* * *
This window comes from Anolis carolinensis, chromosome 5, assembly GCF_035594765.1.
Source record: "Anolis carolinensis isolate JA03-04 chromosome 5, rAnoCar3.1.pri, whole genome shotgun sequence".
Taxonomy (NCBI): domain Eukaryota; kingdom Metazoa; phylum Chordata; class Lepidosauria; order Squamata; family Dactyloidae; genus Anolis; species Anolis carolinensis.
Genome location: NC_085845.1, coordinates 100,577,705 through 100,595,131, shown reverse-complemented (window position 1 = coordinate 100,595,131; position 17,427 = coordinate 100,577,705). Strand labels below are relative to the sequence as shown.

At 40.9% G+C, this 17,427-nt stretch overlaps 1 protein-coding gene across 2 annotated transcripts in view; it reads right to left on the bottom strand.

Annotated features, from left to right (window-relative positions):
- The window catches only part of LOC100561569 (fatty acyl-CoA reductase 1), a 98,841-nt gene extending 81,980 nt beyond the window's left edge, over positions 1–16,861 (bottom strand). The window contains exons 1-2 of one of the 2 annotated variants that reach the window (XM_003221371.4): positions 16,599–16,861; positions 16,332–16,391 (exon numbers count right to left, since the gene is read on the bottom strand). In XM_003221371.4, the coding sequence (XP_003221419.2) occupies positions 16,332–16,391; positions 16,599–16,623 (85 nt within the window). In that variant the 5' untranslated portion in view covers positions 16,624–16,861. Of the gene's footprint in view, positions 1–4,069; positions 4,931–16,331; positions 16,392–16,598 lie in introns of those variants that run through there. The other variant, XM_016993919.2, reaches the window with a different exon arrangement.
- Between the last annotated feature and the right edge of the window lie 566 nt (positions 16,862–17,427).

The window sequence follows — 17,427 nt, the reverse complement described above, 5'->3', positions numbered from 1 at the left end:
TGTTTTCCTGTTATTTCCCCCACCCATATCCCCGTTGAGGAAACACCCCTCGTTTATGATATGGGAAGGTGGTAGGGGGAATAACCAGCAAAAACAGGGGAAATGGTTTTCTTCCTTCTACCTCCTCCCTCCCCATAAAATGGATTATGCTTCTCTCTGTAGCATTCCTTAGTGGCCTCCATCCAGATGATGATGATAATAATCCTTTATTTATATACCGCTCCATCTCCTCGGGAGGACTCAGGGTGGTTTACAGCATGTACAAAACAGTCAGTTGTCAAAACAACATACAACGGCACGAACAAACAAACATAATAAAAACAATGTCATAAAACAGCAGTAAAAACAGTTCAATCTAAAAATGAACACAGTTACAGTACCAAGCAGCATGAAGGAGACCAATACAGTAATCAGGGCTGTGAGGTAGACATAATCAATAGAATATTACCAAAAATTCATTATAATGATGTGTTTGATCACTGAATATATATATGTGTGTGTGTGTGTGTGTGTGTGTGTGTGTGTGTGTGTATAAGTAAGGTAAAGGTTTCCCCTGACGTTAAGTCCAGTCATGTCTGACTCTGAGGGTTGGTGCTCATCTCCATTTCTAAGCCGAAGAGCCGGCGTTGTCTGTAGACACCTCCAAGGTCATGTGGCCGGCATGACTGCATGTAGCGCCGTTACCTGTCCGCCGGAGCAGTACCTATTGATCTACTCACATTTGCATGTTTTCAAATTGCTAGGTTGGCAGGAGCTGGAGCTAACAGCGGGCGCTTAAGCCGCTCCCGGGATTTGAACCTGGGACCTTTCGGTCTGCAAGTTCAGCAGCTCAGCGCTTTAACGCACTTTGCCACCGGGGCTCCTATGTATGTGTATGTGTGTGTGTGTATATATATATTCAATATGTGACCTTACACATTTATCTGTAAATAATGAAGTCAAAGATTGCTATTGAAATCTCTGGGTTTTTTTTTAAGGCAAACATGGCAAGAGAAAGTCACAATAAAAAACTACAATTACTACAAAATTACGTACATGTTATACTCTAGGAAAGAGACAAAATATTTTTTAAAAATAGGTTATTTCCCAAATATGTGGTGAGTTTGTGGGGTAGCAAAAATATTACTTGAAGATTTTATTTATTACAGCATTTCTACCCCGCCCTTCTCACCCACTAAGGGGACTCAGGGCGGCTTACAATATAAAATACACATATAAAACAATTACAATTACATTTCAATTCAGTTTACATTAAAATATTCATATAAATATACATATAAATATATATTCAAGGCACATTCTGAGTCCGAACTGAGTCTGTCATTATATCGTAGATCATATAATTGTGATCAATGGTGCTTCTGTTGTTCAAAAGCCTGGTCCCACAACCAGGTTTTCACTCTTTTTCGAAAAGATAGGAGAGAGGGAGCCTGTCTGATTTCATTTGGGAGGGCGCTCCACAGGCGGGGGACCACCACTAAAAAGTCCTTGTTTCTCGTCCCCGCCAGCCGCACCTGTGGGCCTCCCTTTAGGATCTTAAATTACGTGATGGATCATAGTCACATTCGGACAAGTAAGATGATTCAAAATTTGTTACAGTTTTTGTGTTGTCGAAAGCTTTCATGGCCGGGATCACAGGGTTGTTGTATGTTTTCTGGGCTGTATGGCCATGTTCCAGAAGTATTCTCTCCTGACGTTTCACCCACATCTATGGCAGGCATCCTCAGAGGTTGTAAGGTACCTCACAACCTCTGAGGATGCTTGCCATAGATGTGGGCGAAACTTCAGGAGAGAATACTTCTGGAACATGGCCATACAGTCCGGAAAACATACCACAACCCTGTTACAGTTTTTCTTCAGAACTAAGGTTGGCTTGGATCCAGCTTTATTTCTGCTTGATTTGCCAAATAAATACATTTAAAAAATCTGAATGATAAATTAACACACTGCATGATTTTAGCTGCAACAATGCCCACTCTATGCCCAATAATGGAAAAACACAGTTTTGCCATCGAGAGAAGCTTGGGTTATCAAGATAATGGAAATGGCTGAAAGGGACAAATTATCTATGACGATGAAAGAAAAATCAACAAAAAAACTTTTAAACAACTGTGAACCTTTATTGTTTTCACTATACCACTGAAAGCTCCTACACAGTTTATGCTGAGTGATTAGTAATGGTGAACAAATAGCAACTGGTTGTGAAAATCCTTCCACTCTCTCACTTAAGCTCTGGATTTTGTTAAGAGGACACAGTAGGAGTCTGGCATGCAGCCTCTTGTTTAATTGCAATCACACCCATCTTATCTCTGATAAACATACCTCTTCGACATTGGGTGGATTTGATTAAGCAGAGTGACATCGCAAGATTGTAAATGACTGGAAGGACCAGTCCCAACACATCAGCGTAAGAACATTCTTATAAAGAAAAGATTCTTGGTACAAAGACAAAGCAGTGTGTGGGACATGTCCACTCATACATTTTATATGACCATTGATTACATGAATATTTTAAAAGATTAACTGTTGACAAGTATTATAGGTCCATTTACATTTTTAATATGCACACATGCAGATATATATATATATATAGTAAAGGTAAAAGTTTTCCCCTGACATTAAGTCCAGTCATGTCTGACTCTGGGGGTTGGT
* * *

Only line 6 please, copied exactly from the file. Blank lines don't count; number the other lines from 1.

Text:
Annotated features, from left to right (window-relative positions):